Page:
Before the rush

Before the rush
by evan-pak

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I can shot using filters such as UV/CPL/FLD or I can get similar effect using software filters in picassa/photoshop etc. Is there special features that can be achieved with post processing?

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possible duplicate of What types of filter cannot be emulated by post-processing? – Guffa May 19 '12 at 19:55
up vote 2 down vote accepted

Is there any difference? Yes. You will expose after filtration, allowing your sensor to collect the maximum amount of data. By applying a filter in post, you necessarily reduce the amount of data in your image.

Does the difference matter? Your mileage may vary. I used to take a heap of filters with me, but now I only bring a few specialized ones: circular polarizing, star, ND. I find the data loss does not impact the final image quality, so for me, bringing the extra filters is pointless. You might be an image purist, and if so, you'd want to do your filtration on the lens.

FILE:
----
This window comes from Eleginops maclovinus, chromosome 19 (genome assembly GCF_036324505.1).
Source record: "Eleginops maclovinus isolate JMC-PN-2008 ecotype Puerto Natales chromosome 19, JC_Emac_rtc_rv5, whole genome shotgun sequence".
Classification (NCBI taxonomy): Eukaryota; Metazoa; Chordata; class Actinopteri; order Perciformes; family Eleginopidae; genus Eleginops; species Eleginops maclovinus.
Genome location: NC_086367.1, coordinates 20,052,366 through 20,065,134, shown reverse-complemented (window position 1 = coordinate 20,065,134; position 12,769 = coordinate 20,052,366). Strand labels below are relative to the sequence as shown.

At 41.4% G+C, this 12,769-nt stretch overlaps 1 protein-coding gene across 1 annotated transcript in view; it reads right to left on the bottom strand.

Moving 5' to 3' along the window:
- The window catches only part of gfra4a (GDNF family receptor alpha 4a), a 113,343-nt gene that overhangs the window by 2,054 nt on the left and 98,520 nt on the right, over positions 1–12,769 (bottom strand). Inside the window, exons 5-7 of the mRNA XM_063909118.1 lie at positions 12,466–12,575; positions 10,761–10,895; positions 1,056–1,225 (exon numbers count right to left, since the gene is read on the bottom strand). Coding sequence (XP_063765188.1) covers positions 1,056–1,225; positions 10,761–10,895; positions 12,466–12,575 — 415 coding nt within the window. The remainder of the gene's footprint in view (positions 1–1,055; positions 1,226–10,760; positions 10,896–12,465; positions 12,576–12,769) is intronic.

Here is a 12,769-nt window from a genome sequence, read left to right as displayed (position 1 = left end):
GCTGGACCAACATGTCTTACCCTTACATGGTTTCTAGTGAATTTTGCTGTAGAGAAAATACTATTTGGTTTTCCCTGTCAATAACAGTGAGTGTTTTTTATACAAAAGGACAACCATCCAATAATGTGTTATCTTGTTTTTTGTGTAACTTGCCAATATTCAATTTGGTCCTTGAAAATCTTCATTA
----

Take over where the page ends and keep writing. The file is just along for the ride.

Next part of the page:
I should say, I use a UV filter mostly as plain glass to protect the lens. This debate rages on, but the difference between images shot with and without are (to my eye) negligible. A circular polarizer is much more interesting, as it actually modifies which light arrives at the sensor. Any attempt to emulate this in post processing is just that: emulation. You will always get better effects and control with the actual filter.

For major color corrections like fluorescent, you have to make the call whether letting more light in and controlling the color temperature in camera or post is better than filtering with a pretty high filter-factor piece of glass. Again, just for me, I correct on the camera and don't use the filter; I correct again in RAW conversion for the final tweaks.

I'm not sure what the question regarding special features that can be achieved with post processing means, but once you get into digital manipulation, the only limit is you imagination. So, yes, there are tons of effects that are digital only.

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